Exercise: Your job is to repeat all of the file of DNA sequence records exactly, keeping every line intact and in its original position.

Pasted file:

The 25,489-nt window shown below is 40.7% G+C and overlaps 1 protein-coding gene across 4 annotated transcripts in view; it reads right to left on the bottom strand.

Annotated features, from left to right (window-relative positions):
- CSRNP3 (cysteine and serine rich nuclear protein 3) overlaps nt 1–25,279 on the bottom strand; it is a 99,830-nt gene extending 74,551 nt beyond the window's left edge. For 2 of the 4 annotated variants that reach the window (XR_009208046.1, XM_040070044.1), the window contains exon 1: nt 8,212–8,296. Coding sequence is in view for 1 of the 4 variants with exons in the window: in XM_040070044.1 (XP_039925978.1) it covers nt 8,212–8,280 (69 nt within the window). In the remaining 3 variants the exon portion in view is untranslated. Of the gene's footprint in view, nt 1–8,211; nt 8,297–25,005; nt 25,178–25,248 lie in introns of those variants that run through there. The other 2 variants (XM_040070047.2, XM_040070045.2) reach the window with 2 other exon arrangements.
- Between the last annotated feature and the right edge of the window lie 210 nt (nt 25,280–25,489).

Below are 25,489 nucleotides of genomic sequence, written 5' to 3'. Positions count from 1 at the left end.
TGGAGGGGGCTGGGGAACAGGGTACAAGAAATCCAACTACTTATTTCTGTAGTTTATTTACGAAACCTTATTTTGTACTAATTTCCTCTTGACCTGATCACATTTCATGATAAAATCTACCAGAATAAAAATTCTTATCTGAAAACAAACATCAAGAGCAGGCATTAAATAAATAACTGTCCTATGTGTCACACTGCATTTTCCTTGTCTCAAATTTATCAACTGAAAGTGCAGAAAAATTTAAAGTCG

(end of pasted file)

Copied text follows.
The 25,489-nt window shown below is 40.7% G+C and overlaps 1 protein-coding gene across 4 annotated transcripts in view; it reads right to left on the bottom strand.

Annotated features, from left to right (window-relative positions):
- CSRNP3 (cysteine and serine rich nuclear protein 3) overlaps nt 1–25,279 on the bottom strand; it is a 99,830-nt gene extending 74,551 nt beyond the window's left edge. For 2 of the 4 annotated variants that reach the window (XR_009208046.1, XM_040070044.1), the window contains exon 1: nt 8,212–8,296. Coding sequence is in view for 1 of the 4 variants with exons in the window: in XM_040070044.1 (XP_039925978.1) it covers nt 8,212–8,280 (69 nt within the window). In the remaining 3 variants the exon portion in view is untranslated. Of the gene's footprint in view, nt 1–8,211; nt 8,297–25,005; nt 25,178–25,248 lie in introns of those variants that run through there. The other 2 variants (XM_040070047.2, XM_040070045.2) reach the window with 2 other exon arrangements.
- Between the last annotated feature and the right edge of the window lie 210 nt (nt 25,280–25,489).

Below are 25,489 nucleotides of genomic sequence, written 5' to 3'. Positions count from 1 at the left end.
TGGAGGGGGCTGGGGAACAGGGTACAAGAAATCCAACTACTTATTTCTGTAGTTTATTTACGAAACCTTATTTTGTACTAATTTCCTCTTGACCTGATCACATTTCATGATAAAATCTACCAGAATAAAAATTCTTATCTGAAAACAAACATCAAGAGCAGGCATTAAATAAATAACTGTCCTATGTGTCACACTGCATTTTCCTTGTCTCAAATTTATCAACTGAAAGTGCAGAAAAATTTAAAGTCG